VeriSign announced an expansion of its Project Titan initiative to include additional security upgrades aimed at strengthening its global Internet infrastructure. When it initially unveiled Project Titan in February 2007, VeriSign announced plans to increase capacity of the .com and .net Domain Name Systems (DNS) by 10 times by 2010, and the development of new proprietary technologies and processes. Now, VeriSign is announcing the deployment of additional proprietary security upgrades and monitoring tools to identify, track and isolate malicious Internet traffic generated from cyber attacks.
Building on its initiative to expand and diversify the capacity of its global Internet infrastructure by 10 times by the year 2010, VeriSign announced it would expand its existing security by:
- Implementing next-generation monitoring and response services. Deploying these tools, developed by VeriSign as part of the Project Titan security initiatives, will improve the ability to detect, isolate, and stop security threats to protect the .com and .net provisioning and resolution systems. The tools are designed to assist in warding off threats at their early stages before they are able to damage and compromise networks, platforms and devices.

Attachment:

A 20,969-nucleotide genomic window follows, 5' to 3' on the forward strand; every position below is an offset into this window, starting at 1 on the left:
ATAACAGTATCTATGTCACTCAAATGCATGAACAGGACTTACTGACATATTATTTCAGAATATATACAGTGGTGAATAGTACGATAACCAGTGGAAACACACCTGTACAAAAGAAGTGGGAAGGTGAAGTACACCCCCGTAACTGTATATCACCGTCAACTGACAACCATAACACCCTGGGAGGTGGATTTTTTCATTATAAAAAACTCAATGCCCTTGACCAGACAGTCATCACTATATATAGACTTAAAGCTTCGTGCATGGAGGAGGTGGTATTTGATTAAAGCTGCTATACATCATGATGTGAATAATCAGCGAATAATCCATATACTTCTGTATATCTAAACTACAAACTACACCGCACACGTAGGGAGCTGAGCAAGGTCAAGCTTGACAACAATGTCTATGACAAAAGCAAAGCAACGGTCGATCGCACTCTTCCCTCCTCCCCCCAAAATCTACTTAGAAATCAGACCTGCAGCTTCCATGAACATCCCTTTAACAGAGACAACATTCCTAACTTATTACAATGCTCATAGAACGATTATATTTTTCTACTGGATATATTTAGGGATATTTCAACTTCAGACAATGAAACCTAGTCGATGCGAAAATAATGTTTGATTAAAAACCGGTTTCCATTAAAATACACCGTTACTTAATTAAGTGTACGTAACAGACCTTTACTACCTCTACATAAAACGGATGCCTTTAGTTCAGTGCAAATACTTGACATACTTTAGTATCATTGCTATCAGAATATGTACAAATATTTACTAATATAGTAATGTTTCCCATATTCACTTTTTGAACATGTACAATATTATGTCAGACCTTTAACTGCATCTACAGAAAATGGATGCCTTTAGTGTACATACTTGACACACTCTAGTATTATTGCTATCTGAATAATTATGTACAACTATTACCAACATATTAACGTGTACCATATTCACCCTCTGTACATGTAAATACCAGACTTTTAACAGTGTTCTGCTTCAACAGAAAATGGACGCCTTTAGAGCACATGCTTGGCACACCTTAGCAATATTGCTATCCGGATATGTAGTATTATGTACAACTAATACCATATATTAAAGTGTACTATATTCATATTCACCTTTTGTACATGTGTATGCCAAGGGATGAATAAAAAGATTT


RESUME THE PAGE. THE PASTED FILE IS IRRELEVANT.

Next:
- Implementing new security and operational protocols to better manage traffic flow and increased protection against application-type attacks. Deployment of these enhancements are intended to mitigate the risk of service disruption from attacks that use the behavior of protocols such as TCP and HTTP that consume computational resources in order to overload critical systems.
- Implementing new tools to track, correlate and pinpoint security and network related events on a global basis. The ability to identify various attack vectors against the .com and .net infrastructure will assist in enabling early elimination of threats to reduce the potential for repeated incidents and threat of larger scale attacks.
- As announced during recent industry meetings, VeriSign is making enhancements to the root server infrastructure which will increase the security of DNS by authenticating the origin of DNS data and verifying its integrity while moving across the Internet. VeriSign will implement a DNS Security (DNSSEC) testbed for the root zone infrastructure to prepare for production systems. DNSSEC can help combat compromised data in name servers, which could then be used to launch damaging attacks against users, enterprises and the Internet core itself. As the publisher of the DNS root zone, VeriSign plans to launch this testbed to help enable the root zone to anchor a global chain of trust for TLD registry operators who implement DNSSEC within their TLDs and registrars who provide DNSSEC services for their customers.